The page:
"Currently, Tibet is in the cramp-like hands of China's government. The Chinese realize that if they leave Tibet for the Europeans, it will end its isolation in the East. That is why the Chinese prevent those who wish to enter Tibet. The Dalai Lama is currently also in the hands of the Chinese Government"... "Mongols are fanatics. They adore the Dalai Lama and obey him blindly. If he tomorrow orders them go to war against the Chinese, if he urges them to a bloody revolution, they will all like one man follow him as their ruler. China's government, which fears the Mongols, hooks on to the Dalai Lama."... "There is calm in Tibet. No ferment of any kind is perceptible" (translated from Swedish).[123]

Qing collapse and Tibet independence

But in February 1910, the Qing General Zhong Ying [zh] invaded Tibet during its attempt to gain control of the country. After the Dalai Lama was told he was to be arrested, he escaped from Lhasa to India and remained for three months. Reports arrived of Lhasa's sacking, and the arrests of government officials. He was later informed by letter that Qing China had "deposed" him.[11][124]

After the Dalai Lama's return to Tibet at a location outside of Lhasa, the collapse of the Qing Dynasty occurred in October 1911. The Qing amban submitted a formal letter of surrender to the Dalai Lama in the summer of 1912.[11]

On 13 February 1913, the Dalai Lama declared Tibet an independent nation, and announced that what he described as the historic "priest and patron relationship" with China had ended.[11] The amban and China's military were expelled, and all Chinese residents in Tibet were given a required departure limit of three years. All remaining Qing forces left Tibet after the Xinhai Lhasa turmoil.

See also

References

  1. ^ a b Norbu 2001, p. 78: "Professor Luciano Petech, who wrote a definitive history of Sino—Tibetan relations in eighteenth century, terms Tibet's status during this time as a Chinese "protectorate". This may be a fairly value-neutral description of Tibet's status during the eighteenth century..."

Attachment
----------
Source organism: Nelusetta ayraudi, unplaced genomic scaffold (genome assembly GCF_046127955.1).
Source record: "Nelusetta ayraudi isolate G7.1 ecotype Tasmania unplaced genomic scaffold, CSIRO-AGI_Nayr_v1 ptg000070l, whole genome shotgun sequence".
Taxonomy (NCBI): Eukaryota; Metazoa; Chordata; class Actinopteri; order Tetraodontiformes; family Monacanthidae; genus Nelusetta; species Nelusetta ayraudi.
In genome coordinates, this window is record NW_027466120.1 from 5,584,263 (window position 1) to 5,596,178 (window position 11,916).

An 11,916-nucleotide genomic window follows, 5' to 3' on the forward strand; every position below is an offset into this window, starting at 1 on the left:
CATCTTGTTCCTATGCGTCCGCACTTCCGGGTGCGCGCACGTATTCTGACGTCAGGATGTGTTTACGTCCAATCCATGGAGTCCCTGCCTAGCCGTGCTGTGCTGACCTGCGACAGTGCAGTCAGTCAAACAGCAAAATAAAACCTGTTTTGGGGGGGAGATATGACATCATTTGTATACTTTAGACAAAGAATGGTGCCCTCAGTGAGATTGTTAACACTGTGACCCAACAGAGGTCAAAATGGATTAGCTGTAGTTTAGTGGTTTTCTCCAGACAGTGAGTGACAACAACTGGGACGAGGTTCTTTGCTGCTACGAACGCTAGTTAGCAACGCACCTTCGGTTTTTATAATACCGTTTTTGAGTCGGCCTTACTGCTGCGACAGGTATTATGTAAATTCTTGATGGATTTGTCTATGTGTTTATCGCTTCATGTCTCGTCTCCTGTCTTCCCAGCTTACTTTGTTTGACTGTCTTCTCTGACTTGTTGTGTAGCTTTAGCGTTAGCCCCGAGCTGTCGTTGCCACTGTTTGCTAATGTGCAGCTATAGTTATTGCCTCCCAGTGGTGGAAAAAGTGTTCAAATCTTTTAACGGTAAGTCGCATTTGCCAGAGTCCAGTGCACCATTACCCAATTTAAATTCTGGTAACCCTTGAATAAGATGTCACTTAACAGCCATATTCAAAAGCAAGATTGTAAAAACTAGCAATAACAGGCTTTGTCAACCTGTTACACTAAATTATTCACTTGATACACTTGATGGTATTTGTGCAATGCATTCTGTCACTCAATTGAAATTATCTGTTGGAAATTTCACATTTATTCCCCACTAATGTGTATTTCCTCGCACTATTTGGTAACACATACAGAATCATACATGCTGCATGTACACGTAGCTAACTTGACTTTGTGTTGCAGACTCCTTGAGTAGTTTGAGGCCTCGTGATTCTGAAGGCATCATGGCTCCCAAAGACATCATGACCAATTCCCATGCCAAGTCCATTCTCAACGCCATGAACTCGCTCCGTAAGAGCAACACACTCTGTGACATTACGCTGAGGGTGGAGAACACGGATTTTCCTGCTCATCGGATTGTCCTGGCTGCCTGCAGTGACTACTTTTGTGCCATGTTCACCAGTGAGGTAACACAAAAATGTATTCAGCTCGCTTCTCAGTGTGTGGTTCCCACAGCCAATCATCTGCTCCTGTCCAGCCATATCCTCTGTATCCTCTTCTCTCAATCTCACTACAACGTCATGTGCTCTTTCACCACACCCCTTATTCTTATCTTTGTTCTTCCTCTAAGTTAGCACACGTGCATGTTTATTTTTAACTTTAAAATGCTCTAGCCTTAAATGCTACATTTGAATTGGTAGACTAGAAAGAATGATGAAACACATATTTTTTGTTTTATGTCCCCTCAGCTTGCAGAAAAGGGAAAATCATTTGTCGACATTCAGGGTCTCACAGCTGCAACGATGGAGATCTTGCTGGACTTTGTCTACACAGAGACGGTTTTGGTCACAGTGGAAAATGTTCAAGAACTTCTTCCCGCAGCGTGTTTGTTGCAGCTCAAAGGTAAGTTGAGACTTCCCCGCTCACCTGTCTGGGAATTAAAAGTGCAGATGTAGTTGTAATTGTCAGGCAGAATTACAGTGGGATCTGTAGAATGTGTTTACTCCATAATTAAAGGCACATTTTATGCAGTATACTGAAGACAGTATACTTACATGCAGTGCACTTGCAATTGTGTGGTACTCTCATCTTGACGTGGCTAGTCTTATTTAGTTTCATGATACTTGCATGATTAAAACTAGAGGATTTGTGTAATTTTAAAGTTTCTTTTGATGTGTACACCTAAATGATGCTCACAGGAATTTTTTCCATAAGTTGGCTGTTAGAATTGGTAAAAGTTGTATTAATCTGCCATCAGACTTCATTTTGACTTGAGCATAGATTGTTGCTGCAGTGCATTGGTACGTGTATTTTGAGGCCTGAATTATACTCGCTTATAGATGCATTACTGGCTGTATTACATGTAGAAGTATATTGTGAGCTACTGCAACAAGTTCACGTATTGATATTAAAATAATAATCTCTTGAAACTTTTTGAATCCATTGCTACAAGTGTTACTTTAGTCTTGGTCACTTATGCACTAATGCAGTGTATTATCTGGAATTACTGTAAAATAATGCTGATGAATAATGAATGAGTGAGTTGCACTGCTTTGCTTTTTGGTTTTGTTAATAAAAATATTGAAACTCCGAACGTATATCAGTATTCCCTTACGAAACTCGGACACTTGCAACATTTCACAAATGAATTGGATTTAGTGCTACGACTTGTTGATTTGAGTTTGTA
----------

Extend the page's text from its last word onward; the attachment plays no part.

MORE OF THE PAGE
2. ^ Goldstein, Melvyn C. (April 1995), Tibet, China and the United States (PDF), The Atlantic Council, p. 3 – via Case Western Reserve University: "During that time the Qing Dynasty sent armies into Tibet on four occasions, reorganized the administration of Tibet and established a loose protectorate."
  3. ^ Dabringhaus, Sabine (2014), "The Ambans of Tibet—Imperial Rule at the Inner Asian Periphery", in Dabringhaus, Sabine; Duindam, Jeroen (eds.), The Dynastic Centre and the Provinces, Agents and Interactions, Brill, pp. 114–126, doi:10.1163/9789004272095_008, ISBN 9789004272095, JSTOR 10.1163/j.ctt1w8h2x3.12
  4. ^ Di Cosmo, Nicola (2009), "The Qing and Inner Asia: 1636–1800", in Nicola Di Cosmo; Allen J. Frank; Peter B. Golden (eds.), The Cambridge History of Inner Asia: The Chinggisid Age, Cambridge University Press – via ResearchGate
  5. ^ Szczepanski, Kallie (31 May 2018). "Was Tibet Always Part of China?". ThoughtCo.: "The actual relationship between China and Tibet had been unclear since the early days of the Qing Dynasty, and China's losses at home made the status of Tibet even more uncertain."
  6. ^ Lamb 1989, pp. 2–3: "From the outset, it became apparent that a major problem lay in the nature of Tibet's international status. Was Tibet part of China? Neither the Tibetans nor the Chinese were willing to provide a satisfactory answer to this question."
  7. ^ Sperling 2004, p. ix: "The status of Tibet is at the core of the dispute, as it has been for all parties drawn into it over the past century. China maintains that Tibet is an inalienable part of China. Tibetans maintain that Tibet has historically been an independent country. In reality, the conflict over Tibet's status has been a conflict over history."
  8. ^ Sperling 2004, p. x.
  9. ^ Mehra 1974, pp. 182–183: The statement of Tibetan claims at the 1914 Simla Conference read: "Tibet and China have never been under each other and will never associate with each other in future. It is decided that Tibet is an independent state."
  10. ^ Szczepanski, Kallie (31 May 2018). "Was Tibet Always Part of China?". ThoughtCo.: "According to Tibet, the "priest/patron" relationship established at this time [1653] between the Dalai Lama and Qing China continued throughout the Qing Era, but it had no bearing on Tibet's status as an independent nation."
  11. ^ a b c d e f g h i j k l m n Tsering Shakya, "The Thirteenth Dalai Lama, Tubten Gyatso" Treasury of Lives, accessed May 11, 2021.